Feline immunodeficiency virus (FIV) doesn’t spread to dogs or humans, yet Sheriff, a stout, short-haired orange tabby with the disease, is waiting at West Coast Dog and Cat Rescue (WCDC) for a home, most likely because people fear he is contagious. This Valentine’s Day weekend WCDC hopes that will change.
• Western Lane County: Little Lake Logging, Jeffrey Newman (927-3339 and 927-3384) plans to spray Garlon 4 Ultra and Tordon in sections 17 and 18 of Township 16S Range 07W and Section 13 of Township 16S Range 08W in the Coast Range on Little Lake Stream near Triangle Lake. Notices 2011-781-00468C and 2011-781-00469C.
Oregon’s diminishing coffers have put many social services at risk, and Employment Related Day Care (ERDC) is no exception. Money has been set aside for the program, but advocates fear it will get lost in the budget fray.
ERDC subsidizes the day care costs of low-income families using a formula that accounts for income and child care costs in a family’s zip code. The income ceiling for a family of four is $40,800 a year.
Many plants rely on honeybees to pollinate them and facilitate reproduction, but colony collapse disorder (CCD), which is killing about one-third of bee colonies per year nationally, is making it much harder for bees to get their buzz on.
Predator advocates are wary of the latest anti-wolf and anti-cougar bills that have been introduced to the current abbreviated session of the Oregon Legislature and call the bills a waste of time and money.
Sally Mackler of Predator Defense says, “This is a session that’s supposed to be focused on the budget and on the economic crisis we are facing. If we had all the time we had spent on the cougar bill we could have fixed the economy by now.”
Several years ago, entrepreneur Ginger Johnson said to herself, “Self, it’s time to find out what beer is about.” Now, after delving into the intricacies of the beer industry, Johnson owns and operates Women Enjoying Beer, a business that works to help breweries market to the female craft beer enthusiast. Women Enjoying Beer is based in Ashland, but Johnson is excited to appear in Eugene this week for Brew Fest, KLCC’s annual beer-tasting benefit.
Images of flooded homes and fields filled the news during the mid-January floods this year. Lane County has been soliciting information from homeowners on how much damage the high waters cost them in order to apply for federal disaster relief funds. So LandWatch Lane County wants to know why the county would consider allowing even more houses in areas prone to flooding.
Conservation groups have been eyeing Congressman Peter DeFazio’s forest trust plan with skepticism. Or rather, they have been eyeing the proposed plan. Part of their distrust of the trust plan is that it doesn’t actually officially exist on paper yet.
A ruling related to last week’s verdict that EPD Sgt. Bill Solesbee used excessive force to arrest Josh Schlossberg in 2009 added to Oregon’s existing case law, which recognizes the public’s right to tape police officers and others — in some cases with notification of the videotaped person and in some cases without it. U.S. District Magistrate Judge Thomas Coffin ruled that Solesbee also violated Schlossberg’s rights by searching his camera without a warrant.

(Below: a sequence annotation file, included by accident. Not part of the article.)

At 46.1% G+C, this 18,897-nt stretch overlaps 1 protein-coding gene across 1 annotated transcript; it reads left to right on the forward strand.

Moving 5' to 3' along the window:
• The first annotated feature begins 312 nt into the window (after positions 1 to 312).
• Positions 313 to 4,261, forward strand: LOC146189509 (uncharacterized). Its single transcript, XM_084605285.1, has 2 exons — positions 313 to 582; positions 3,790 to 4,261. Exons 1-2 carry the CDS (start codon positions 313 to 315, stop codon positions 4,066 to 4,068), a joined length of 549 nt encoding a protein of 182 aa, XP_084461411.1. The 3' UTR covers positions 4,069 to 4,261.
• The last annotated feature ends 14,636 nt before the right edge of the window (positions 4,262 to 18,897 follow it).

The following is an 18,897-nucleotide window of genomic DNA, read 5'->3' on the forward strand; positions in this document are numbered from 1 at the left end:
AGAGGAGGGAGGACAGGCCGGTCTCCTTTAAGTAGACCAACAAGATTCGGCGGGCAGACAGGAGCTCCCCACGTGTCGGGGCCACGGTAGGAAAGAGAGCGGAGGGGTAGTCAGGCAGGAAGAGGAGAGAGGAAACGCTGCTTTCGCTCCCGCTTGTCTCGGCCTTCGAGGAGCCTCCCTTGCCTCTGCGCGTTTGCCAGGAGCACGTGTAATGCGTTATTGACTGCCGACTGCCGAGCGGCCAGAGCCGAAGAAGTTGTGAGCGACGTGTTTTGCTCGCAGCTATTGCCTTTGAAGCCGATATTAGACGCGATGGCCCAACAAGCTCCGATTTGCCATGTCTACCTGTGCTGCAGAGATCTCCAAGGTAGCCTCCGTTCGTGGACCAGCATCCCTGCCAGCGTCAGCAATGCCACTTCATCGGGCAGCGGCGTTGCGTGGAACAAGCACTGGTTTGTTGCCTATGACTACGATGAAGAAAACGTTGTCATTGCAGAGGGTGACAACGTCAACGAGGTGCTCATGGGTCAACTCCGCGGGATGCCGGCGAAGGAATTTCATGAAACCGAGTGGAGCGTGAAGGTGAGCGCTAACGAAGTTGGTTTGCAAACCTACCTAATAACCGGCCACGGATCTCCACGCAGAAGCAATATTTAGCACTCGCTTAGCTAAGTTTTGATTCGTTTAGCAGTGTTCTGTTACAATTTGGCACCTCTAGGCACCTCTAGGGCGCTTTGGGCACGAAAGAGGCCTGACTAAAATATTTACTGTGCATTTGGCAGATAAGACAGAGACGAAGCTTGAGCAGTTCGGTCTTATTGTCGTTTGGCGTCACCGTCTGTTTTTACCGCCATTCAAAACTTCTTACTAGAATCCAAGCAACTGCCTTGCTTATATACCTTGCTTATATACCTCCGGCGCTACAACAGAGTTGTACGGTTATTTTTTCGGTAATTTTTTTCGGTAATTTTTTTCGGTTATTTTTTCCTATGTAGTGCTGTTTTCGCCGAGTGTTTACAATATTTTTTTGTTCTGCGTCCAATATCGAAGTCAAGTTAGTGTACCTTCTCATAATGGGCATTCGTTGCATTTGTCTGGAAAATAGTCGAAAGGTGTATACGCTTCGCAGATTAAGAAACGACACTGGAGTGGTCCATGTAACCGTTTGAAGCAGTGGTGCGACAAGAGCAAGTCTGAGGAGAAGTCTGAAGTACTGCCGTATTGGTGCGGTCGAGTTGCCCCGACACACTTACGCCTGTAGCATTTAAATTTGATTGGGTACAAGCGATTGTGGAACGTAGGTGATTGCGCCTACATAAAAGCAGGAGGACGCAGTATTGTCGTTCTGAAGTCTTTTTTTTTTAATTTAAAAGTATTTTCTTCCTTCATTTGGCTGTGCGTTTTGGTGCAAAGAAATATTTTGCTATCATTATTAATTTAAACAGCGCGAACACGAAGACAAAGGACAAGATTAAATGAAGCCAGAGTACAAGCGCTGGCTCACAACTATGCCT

• A public work session on wave energy will be from 5:30 to 9:30 pm Thursday, Feb. 2, in the Eugene City Council Chambers, 777 Pearl St. The meeting will discuss Oregon’s ocean resources and renewable energy development in the territorial sea, which is the area up to 3 nautical miles offshore. Public input is sought on where renewable energy development will occur on Oregon’s Coast. See www.oregonocean.info for more information.
Neighbors of the illegally mined Parvin Butte quarry want to know how the mine operators can apply for a state grant of almost a half million dollars while at the same time one of the mine’s operators, Greg Demers, reportedly owes about $9 million in state and federal taxes.
Two years ago at age 13 Kelsey Juliana saw a presentation on climate change featuring NASA scientist James Hansen. On Jan. 23 Juliana and fellow young climate activist Olivia Chernaik, age 11, took their efforts to stop global warming to court. The girls are suing the state of Oregon and Gov. John Kitzhaber for failing to protect their futures against the harmful effects of climate change.
Oh no, where did Wikipedia go? On Jan. 18 more than 115,000 websites, including Wikipedia, Google and Craigslist, either went black or put up banners to protest SOPA (Stop Online Piracy) and PIPA (Preventing Real Online Threats to Economic Creativity and Theft of Intellectual Property Act).
In western Lane County, Seneca Jones (541) 689-1011 will be hacking and squirting hardwood trees between Crow and Doane Roads near Coyote Creek about a mile from Crow Elementary School. About 28 acres in sections 21 and 28 of Township 18 South Range 5 West are to be treated with Polaris. Notice 2012-781-00028.
From bare breasts to ninjas with sidewalk chalk, Occupy Eugene’s camp might be gone, but its spirit lives on. And it’s not just the Occupiers who have an issue with income disparity and want to do something about it; a new group, “Empowering the 99%,” has formed, inspired by the issues raised by Occupy Wall Street.
Under a new state law, Oregonians can send their children to any public school that has space to take them, even outside their school district. Eugene 4J public school choice information meetings begin this week.
Lane County Commissioner Pete Sorenson says, “I get up every morning and say ‘I’m glad I’m a Lane County Commissioner and I get to help people,’” and that’s one of the many reasons he is seeking re-election.
The coal trains that might be heading through Eugene have hit at least one obstacle, and it’s a wet one. In order to export coal and liquefied natural gas (LNG), both controversial fossil fuels, the Port of Coos Bay needs to dredge and deepen its channel.